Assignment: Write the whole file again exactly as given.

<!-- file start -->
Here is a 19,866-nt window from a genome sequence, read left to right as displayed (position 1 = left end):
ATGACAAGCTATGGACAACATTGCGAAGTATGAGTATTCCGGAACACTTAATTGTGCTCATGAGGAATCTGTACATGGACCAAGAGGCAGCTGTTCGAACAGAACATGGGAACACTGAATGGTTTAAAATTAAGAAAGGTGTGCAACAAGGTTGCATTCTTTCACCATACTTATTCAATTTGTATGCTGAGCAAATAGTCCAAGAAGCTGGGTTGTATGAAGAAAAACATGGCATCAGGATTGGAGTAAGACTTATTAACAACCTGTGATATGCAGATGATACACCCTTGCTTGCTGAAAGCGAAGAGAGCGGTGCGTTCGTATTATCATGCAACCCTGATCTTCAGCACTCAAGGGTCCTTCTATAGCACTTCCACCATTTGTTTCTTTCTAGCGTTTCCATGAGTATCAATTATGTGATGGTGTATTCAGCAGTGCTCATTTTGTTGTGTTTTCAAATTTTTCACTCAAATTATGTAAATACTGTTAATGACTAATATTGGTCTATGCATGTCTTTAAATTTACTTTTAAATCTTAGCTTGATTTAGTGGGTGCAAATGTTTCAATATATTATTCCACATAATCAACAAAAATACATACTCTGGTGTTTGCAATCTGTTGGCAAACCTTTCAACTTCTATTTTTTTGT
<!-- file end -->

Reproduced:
Here is a 19,866-nt window from a genome sequence, read left to right as displayed (position 1 = left end):
ATGACAAGCTATGGACAACATTGCGAAGTATGAGTATTCCGGAACACTTAATTGTGCTCATGAGGAATCTGTACATGGACCAAGAGGCAGCTGTTCGAACAGAACATGGGAACACTGAATGGTTTAAAATTAAGAAAGGTGTGCAACAAGGTTGCATTCTTTCACCATACTTATTCAATTTGTATGCTGAGCAAATAGTCCAAGAAGCTGGGTTGTATGAAGAAAAACATGGCATCAGGATTGGAGTAAGACTTATTAACAACCTGTGATATGCAGATGATACACCCTTGCTTGCTGAAAGCGAAGAGAGCGGTGCGTTCGTATTATCATGCAACCCTGATCTTCAGCACTCAAGGGTCCTTCTATAGCACTTCCACCATTTGTTTCTTTCTAGCGTTTCCATGAGTATCAATTATGTGATGGTGTATTCAGCAGTGCTCATTTTGTTGTGTTTTCAAATTTTTCACTCAAATTATGTAAATACTGTTAATGACTAATATTGGTCTATGCATGTCTTTAAATTTACTTTTAAATCTTAGCTTGATTTAGTGGGTGCAAATGTTTCAATATATTATTCCACATAATCAACAAAAATACATACTCTGGTGTTTGCAATCTGTTGGCAAACCTTTCAACTTCTATTTTTTTGT